The Rock Creek Tavern is a gorgeous spot, nestled among the quiet hills and dales of Hillsboro, Ore. It's a fantastic place to enjoy a cold pint beneath the trees while you listen to the sounds of the countryside and laze away a few hours of your day.
But its history hasn't always been so serene...
Did You Know about the Bombing?
Let's back up to the 1930s, to a shop owned by Bill and Myrtle Fuegy, which stood on the spot of what is today the Rock Creek Tavern. The Fuegys served the first post-Prohibition beers at the store in 1933. Ironically, these first beer sales unwittingly drew the couple into the fray called the Beer War of 1935.
The Fuegys, you see, served Marinoff brand beer. Unfortunately for them, the brewery's owner, Peter Marinoff, was playing a dangerous game of chicken with the Teamsters Union at the time. The Teamsters insisted that Marinoff allow their union members to distribute his beer. When Marinoff refused to yield, his Brewery Workers Union-associated truck drivers began to get harassed. So the Marinoff truck drivers took to carrying guns, as shown here in this terrific shot that looks like it could have been played out on a Hollywood sound stage.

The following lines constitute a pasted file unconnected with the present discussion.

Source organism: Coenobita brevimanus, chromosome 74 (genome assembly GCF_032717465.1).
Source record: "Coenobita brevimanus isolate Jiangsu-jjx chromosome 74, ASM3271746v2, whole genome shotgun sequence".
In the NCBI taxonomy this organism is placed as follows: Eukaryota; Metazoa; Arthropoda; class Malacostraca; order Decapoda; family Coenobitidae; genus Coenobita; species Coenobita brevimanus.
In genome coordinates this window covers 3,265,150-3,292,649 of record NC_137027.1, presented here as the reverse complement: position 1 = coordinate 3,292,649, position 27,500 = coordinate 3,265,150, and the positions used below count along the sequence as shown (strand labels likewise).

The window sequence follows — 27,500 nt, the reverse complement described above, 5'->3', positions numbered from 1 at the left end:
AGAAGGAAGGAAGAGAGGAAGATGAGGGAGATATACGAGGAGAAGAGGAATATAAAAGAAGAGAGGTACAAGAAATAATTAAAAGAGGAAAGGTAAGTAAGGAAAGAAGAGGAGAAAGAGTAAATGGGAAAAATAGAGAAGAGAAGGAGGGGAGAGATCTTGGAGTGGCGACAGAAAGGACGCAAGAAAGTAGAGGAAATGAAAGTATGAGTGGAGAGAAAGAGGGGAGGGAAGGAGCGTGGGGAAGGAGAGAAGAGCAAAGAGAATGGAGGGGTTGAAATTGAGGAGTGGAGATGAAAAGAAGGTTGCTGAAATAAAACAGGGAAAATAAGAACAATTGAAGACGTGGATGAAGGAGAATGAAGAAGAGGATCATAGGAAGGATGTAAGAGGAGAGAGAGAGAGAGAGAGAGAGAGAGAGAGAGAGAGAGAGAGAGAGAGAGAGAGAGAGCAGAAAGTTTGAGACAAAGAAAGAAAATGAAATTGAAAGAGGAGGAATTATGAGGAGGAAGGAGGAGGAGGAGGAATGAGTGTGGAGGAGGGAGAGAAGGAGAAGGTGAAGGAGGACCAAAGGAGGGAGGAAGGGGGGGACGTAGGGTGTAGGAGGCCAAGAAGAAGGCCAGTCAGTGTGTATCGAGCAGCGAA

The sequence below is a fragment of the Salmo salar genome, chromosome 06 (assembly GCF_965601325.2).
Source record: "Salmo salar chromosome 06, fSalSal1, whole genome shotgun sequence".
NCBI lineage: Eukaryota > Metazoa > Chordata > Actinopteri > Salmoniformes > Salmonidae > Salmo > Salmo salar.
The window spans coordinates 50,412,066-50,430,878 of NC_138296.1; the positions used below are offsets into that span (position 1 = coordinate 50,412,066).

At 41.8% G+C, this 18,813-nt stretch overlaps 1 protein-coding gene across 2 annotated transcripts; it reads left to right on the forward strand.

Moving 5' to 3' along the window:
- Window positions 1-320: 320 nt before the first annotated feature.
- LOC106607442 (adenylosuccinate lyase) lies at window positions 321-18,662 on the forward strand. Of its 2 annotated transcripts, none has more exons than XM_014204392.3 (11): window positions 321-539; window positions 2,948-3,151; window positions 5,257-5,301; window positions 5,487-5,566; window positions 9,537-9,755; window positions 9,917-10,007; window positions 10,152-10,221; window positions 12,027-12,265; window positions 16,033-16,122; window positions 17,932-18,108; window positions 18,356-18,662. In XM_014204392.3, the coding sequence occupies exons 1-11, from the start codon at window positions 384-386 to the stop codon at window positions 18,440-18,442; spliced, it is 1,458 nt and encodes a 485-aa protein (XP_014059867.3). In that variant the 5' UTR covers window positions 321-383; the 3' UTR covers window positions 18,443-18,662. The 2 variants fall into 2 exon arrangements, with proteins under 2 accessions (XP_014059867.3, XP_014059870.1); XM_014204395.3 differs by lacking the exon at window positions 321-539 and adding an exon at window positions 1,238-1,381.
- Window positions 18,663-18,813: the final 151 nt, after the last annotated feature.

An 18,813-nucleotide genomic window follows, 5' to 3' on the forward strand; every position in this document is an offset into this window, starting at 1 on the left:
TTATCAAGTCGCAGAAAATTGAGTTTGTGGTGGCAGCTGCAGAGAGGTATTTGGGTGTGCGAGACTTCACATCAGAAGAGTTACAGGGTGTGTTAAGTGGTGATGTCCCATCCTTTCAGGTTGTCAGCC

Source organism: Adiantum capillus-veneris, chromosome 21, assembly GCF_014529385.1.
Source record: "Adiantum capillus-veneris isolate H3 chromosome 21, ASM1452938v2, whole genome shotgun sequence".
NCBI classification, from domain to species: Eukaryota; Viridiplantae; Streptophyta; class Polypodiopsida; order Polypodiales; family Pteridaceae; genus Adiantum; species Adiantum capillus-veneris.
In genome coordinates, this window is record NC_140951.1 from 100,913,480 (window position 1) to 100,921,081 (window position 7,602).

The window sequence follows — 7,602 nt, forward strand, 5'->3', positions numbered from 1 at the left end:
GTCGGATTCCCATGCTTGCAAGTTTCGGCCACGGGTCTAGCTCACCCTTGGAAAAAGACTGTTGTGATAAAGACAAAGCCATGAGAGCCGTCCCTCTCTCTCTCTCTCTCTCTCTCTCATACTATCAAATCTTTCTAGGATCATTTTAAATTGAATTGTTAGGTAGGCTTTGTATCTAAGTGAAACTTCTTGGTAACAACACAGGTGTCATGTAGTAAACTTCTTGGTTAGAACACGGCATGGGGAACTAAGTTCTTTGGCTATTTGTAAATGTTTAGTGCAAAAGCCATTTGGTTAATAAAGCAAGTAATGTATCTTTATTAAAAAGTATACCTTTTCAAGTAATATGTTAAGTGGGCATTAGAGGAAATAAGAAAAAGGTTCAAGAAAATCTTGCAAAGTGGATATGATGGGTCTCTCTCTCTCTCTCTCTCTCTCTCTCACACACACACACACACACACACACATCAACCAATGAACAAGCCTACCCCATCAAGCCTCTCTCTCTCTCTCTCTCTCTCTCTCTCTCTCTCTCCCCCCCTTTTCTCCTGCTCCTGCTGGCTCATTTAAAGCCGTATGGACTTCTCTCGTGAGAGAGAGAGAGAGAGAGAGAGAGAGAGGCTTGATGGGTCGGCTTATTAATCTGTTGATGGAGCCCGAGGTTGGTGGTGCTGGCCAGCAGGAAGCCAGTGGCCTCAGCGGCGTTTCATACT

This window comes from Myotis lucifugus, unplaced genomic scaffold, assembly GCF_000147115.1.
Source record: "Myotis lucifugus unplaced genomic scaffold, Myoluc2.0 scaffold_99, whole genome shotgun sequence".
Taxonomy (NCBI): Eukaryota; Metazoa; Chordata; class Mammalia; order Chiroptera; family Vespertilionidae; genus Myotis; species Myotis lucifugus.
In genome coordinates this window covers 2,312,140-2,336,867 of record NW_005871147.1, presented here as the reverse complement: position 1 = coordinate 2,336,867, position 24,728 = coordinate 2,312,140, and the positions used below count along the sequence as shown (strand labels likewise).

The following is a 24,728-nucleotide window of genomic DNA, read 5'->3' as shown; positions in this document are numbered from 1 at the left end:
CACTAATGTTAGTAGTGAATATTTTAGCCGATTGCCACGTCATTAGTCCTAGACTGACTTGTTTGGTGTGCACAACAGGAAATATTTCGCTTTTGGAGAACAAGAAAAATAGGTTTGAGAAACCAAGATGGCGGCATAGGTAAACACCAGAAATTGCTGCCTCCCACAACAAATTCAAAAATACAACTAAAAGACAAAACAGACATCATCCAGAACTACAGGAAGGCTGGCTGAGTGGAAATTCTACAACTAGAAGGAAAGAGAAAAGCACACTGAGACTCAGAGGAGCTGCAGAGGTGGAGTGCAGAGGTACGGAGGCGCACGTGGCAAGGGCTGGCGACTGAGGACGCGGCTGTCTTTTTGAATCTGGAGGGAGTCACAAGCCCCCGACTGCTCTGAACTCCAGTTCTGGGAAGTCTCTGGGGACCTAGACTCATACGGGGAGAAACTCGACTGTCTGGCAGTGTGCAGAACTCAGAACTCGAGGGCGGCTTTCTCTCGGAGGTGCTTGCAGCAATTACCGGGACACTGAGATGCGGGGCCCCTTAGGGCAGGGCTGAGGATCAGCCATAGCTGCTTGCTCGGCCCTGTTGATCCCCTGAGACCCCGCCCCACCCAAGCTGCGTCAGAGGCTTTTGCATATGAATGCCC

Then Teamsters, in turn, started bombing the taverns carrying Marinoff's products! In the middle of the night on May 30, 1935, three goons came calling to the Fuegys' store. They tossed a dynamite bomb just to the south of the building. Fortunately, the explosion did little damage, save for shattering several windows and leaving a huge crater in the ground.
While today's Rock Creek Tavern is of new construction, the crater still remains off the tavern's southwest corner.
Thursday, May 30, 2013, marked the 78th anniversary of the Rock Creek bombing. The next time you're there, take a pint in hand and stroll around the side of the property to have a look at the historic, beer-worthy hole in the ground, a lasting reminder of the Beer War of 1935.